Jesus Christ, God and man, was the first raised with His own body. But He did not return to an earthly life. According to the fourth Lateran Council, an ecumenical Church council in the 13th century authoritatively states and formally and officially defined that, “all of us will rise again with their own body to be like His glorified body, and into a spiritual body.”
Jesus Christ Himself even implies this when He says in St. Matthew’s Gospel (MT 10:28) that there will be physical bodies in eternity; Our Lord says, “And do not be afraid of those who kill the body but cannot kill the soul; rather, be afraid of the one who can destroy both soul and body in Gehenna.”
And according to the Gospel accounts of Our Lord’s action and appearances after His Resurrection, but before His Ascension into heaven, and the teaching of St. Paul, our risen, glorified or spiritual bodies will have four special qualities, similar to Our Lord’s, which our mortal bodies do not presently possess; first, they will be incapable of corruption or of any suffering; second, they will shine with glorious beauty because they will be without spot or blemish, third, they will have the power of transporting themselves in an instant from one distant place to another at the speed of a thought, and lastly, they will be spiritualized and capable of penetrating any material substance. (Our bodies will be similar to that which Christ revealed to us in His glorified body between the Resurrection and the Ascension.)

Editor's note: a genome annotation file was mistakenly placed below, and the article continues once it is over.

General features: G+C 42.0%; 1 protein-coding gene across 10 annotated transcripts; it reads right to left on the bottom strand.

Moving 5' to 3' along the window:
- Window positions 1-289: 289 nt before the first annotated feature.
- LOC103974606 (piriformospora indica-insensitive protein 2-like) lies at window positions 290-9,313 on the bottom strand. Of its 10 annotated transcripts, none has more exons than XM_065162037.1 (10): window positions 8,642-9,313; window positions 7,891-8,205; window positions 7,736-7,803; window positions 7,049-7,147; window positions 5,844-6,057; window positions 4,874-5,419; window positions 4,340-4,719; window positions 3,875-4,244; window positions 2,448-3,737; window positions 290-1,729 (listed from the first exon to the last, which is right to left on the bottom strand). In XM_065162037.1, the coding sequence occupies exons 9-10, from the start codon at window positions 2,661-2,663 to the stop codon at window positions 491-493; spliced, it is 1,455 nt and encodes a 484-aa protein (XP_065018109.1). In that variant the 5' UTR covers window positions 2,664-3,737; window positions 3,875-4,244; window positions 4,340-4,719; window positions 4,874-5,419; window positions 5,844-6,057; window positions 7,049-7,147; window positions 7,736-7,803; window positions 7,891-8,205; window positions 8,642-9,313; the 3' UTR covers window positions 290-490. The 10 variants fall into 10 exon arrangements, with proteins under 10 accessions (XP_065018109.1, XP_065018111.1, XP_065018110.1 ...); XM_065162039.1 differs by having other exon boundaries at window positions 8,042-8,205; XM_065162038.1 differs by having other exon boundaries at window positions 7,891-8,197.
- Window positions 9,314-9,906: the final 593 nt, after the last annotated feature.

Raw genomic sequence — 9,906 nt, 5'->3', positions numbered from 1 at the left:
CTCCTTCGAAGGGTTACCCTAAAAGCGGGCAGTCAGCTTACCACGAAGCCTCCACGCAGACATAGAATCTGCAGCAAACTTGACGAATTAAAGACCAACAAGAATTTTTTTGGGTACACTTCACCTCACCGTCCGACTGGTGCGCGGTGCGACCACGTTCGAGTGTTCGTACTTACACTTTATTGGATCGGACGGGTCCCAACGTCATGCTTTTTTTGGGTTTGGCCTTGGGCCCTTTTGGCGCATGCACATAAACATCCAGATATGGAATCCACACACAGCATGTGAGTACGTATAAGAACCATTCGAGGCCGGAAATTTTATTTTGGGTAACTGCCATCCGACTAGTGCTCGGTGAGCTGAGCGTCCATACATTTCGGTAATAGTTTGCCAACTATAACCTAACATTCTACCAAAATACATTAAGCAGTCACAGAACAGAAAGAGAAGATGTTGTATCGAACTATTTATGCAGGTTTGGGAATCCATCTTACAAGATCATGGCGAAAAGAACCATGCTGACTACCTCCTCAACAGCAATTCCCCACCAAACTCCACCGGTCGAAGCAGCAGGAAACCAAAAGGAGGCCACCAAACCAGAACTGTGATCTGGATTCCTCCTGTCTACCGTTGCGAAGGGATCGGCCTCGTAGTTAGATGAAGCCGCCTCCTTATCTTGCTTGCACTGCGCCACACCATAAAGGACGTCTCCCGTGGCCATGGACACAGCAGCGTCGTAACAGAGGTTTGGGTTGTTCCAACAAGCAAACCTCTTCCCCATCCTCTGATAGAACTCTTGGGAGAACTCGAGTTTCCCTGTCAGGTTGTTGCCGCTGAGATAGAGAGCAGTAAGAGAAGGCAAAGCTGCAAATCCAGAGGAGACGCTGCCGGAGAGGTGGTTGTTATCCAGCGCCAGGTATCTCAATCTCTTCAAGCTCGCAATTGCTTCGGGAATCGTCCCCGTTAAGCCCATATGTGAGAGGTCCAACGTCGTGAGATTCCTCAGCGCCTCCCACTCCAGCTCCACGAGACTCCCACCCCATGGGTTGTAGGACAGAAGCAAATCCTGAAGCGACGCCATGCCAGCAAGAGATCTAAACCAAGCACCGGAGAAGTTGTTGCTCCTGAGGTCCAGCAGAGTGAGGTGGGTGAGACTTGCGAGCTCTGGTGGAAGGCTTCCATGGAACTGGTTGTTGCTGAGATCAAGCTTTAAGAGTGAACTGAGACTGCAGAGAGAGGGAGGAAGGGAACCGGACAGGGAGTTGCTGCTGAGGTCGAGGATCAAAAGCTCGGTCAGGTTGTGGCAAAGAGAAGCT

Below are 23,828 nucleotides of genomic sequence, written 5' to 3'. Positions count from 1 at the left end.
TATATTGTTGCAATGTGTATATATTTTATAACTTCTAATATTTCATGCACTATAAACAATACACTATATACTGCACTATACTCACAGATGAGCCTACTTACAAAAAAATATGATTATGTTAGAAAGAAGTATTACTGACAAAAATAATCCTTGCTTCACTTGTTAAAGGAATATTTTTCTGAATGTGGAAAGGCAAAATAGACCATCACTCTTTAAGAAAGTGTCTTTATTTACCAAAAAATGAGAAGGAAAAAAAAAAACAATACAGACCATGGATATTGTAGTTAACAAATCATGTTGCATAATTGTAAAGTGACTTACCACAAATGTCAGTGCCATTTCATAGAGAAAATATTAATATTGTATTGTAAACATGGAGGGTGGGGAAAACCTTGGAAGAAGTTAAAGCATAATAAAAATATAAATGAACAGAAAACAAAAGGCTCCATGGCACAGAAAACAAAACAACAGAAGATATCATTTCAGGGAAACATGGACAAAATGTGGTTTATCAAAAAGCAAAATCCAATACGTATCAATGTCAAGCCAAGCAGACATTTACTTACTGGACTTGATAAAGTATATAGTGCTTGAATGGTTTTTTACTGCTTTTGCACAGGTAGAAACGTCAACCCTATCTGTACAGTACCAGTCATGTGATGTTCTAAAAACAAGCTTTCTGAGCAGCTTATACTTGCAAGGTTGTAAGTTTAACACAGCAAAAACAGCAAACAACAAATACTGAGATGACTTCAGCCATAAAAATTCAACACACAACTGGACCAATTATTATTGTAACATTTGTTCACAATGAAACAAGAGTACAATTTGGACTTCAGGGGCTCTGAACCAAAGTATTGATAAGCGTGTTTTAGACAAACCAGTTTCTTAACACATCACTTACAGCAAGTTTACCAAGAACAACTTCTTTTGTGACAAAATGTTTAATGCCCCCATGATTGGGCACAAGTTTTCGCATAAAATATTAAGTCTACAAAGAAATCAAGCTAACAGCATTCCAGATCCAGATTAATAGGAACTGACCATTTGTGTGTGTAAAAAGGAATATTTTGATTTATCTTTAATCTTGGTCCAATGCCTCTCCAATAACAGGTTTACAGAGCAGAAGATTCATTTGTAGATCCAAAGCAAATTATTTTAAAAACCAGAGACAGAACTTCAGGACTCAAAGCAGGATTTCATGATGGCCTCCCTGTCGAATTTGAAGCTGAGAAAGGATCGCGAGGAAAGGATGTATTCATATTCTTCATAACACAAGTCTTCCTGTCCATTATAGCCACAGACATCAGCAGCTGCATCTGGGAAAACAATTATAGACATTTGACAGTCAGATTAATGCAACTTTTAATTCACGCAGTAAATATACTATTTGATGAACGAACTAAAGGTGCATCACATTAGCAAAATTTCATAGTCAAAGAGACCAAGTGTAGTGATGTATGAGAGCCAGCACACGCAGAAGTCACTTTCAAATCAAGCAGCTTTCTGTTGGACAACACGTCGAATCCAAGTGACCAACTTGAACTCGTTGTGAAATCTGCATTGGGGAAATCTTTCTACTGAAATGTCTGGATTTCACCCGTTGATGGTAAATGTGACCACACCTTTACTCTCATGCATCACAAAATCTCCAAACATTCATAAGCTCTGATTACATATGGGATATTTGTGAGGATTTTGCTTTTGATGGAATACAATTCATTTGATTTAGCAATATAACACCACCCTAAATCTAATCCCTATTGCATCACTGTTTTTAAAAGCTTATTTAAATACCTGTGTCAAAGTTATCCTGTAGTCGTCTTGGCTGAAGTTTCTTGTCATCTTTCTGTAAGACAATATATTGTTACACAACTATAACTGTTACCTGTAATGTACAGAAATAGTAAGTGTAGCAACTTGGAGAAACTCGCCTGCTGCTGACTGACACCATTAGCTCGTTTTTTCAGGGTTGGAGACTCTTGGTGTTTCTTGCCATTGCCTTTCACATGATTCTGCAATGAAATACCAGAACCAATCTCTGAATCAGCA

My brothers and sisters in Christ, you’re probably saying to yourself, “This is all fine and dandy, father, but how does this apply to real life?’
Well, in the first place, the doctrine of the resurrection of the body is predicated on the belief in the natural unity of body and soul, whose dignity rests in that it is made in the image of God, and which is a temple of the Holy Spirit.